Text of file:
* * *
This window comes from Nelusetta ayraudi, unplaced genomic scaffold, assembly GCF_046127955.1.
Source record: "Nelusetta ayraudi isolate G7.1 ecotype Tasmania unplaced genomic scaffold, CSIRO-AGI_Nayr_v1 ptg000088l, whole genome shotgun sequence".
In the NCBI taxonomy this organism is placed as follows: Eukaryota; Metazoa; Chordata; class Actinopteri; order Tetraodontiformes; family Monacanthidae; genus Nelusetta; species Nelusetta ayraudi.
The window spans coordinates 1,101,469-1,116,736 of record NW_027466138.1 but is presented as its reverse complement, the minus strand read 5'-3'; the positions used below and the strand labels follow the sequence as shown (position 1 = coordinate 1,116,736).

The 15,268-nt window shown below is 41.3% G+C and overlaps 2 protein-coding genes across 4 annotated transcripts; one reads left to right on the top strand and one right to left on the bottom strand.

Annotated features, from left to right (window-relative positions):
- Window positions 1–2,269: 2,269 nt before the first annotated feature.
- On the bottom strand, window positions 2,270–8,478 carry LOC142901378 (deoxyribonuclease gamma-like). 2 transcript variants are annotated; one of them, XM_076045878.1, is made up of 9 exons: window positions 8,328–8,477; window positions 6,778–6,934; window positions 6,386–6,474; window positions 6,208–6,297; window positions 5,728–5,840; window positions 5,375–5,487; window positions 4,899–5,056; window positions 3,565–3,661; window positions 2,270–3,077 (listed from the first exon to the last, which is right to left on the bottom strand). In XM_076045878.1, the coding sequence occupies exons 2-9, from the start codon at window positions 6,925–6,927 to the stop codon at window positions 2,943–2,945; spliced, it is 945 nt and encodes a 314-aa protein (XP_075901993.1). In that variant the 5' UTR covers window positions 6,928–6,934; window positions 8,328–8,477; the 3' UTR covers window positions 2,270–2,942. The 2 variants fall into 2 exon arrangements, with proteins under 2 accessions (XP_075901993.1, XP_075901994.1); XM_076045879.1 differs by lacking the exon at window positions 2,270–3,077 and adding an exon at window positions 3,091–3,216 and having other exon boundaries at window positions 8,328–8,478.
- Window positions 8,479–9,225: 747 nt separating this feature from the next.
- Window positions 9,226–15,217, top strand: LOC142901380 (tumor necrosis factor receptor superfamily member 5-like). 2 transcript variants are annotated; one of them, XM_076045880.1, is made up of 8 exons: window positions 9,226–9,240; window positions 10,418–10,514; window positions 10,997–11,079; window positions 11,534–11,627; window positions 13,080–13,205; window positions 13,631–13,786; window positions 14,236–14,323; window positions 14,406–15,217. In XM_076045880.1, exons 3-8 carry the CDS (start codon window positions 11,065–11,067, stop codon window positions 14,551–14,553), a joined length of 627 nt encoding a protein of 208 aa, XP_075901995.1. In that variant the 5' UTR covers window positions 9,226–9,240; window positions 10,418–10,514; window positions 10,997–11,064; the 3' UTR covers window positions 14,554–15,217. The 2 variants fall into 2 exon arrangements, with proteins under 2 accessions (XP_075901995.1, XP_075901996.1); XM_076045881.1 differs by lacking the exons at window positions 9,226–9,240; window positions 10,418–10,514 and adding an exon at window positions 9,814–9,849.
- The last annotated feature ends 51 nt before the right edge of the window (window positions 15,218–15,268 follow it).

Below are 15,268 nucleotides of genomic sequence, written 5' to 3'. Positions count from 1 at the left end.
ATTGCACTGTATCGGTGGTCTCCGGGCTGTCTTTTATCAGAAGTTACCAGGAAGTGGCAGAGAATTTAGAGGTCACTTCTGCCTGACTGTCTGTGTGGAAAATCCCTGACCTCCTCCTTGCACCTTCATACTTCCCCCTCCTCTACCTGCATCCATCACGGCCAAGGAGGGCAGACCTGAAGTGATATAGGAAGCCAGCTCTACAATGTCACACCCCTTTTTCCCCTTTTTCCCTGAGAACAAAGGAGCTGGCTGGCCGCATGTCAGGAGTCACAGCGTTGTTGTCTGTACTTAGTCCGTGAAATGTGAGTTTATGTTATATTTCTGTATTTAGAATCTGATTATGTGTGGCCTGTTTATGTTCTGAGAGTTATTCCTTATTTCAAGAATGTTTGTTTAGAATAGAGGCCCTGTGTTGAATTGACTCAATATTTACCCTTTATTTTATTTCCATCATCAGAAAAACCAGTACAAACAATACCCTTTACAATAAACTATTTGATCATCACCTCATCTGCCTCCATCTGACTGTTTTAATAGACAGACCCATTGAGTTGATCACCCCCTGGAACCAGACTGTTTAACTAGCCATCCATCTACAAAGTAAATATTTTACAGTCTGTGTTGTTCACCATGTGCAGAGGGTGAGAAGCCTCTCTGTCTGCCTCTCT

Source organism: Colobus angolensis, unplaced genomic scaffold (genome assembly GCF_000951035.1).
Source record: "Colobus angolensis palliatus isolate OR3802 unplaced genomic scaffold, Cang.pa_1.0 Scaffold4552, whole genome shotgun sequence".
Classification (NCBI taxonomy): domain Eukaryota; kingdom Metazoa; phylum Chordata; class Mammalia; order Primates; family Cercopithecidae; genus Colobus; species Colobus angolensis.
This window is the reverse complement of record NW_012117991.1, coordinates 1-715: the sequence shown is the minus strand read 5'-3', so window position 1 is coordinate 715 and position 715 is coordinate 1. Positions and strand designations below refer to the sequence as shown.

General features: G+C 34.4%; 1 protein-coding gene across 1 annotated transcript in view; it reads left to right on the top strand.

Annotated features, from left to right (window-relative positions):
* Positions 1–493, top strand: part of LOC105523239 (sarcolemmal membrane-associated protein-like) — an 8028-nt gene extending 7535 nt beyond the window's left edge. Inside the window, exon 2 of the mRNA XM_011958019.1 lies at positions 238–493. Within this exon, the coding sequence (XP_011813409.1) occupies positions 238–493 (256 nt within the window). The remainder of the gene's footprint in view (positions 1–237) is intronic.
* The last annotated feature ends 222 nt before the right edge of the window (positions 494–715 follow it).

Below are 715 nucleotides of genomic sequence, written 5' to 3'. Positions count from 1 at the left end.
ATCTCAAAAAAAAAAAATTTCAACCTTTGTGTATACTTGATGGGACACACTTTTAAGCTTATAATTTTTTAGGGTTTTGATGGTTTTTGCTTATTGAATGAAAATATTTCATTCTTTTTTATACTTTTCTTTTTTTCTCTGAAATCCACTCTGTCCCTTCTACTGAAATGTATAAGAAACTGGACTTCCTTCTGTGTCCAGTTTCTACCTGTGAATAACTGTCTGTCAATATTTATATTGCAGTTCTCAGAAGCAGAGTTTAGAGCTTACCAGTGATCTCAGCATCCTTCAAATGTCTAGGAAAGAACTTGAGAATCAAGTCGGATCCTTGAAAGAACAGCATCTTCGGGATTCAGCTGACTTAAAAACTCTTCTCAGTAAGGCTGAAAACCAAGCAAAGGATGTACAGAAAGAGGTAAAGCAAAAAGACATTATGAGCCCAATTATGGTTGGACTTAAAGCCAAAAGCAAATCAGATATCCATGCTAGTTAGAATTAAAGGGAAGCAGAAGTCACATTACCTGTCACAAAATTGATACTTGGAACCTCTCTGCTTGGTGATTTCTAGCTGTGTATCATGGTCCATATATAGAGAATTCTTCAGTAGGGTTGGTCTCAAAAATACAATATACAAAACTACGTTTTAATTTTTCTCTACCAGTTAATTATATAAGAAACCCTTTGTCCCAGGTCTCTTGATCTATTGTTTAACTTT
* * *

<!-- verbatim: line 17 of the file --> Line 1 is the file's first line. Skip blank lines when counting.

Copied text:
This window is the reverse complement of record NW_012117991.1, coordinates 1-715: the sequence shown is the minus strand read 5'-3', so window position 1 is coordinate 715 and position 715 is coordinate 1. Positions and strand designations below refer to the sequence as shown.